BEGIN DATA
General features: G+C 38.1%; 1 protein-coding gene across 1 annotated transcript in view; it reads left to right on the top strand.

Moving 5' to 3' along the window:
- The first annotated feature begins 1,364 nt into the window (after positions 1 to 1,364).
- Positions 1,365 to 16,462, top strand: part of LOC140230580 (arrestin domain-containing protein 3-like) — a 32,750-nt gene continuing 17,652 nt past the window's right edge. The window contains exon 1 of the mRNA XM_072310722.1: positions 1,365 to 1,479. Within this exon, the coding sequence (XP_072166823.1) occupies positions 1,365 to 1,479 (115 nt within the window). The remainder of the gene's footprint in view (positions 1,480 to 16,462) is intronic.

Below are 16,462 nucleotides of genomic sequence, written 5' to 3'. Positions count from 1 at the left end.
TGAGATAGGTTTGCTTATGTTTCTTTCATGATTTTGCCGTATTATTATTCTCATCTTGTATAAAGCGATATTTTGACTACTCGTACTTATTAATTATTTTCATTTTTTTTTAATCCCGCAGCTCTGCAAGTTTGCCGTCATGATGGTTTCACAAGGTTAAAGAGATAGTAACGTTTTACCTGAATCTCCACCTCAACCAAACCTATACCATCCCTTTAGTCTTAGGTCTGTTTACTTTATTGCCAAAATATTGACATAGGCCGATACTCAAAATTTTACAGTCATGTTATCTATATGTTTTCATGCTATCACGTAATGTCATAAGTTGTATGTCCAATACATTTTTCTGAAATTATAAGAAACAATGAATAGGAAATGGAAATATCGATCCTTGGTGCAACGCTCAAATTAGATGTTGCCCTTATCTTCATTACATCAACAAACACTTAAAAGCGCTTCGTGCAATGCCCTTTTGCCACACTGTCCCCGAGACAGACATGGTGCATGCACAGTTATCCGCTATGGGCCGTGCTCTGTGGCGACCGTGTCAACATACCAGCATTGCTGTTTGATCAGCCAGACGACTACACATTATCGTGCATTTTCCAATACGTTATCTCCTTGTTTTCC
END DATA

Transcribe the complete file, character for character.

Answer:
General features: G+C 38.1%; 1 protein-coding gene across 1 annotated transcript in view; it reads left to right on the top strand.

Moving 5' to 3' along the window:
- The first annotated feature begins 1,364 nt into the window (after positions 1 to 1,364).
- Positions 1,365 to 16,462, top strand: part of LOC140230580 (arrestin domain-containing protein 3-like) — a 32,750-nt gene continuing 17,652 nt past the window's right edge. The window contains exon 1 of the mRNA XM_072310722.1: positions 1,365 to 1,479. Within this exon, the coding sequence (XP_072166823.1) occupies positions 1,365 to 1,479 (115 nt within the window). The remainder of the gene's footprint in view (positions 1,480 to 16,462) is intronic.

Below are 16,462 nucleotides of genomic sequence, written 5' to 3'. Positions count from 1 at the left end.
TGAGATAGGTTTGCTTATGTTTCTTTCATGATTTTGCCGTATTATTATTCTCATCTTGTATAAAGCGATATTTTGACTACTCGTACTTATTAATTATTTTCATTTTTTTTTAATCCCGCAGCTCTGCAAGTTTGCCGTCATGATGGTTTCACAAGGTTAAAGAGATAGTAACGTTTTACCTGAATCTCCACCTCAACCAAACCTATACCATCCCTTTAGTCTTAGGTCTGTTTACTTTATTGCCAAAATATTGACATAGGCCGATACTCAAAATTTTACAGTCATGTTATCTATATGTTTTCATGCTATCACGTAATGTCATAAGTTGTATGTCCAATACATTTTTCTGAAATTATAAGAAACAATGAATAGGAAATGGAAATATCGATCCTTGGTGCAACGCTCAAATTAGATGTTGCCCTTATCTTCATTACATCAACAAACACTTAAAAGCGCTTCGTGCAATGCCCTTTTGCCACACTGTCCCCGAGACAGACATGGTGCATGCACAGTTATCCGCTATGGGCCGTGCTCTGTGGCGACCGTGTCAACATACCAGCATTGCTGTTTGATCAGCCAGACGACTACACATTATCGTGCATTTTCCAATACGTTATCTCCTTGTTTTCC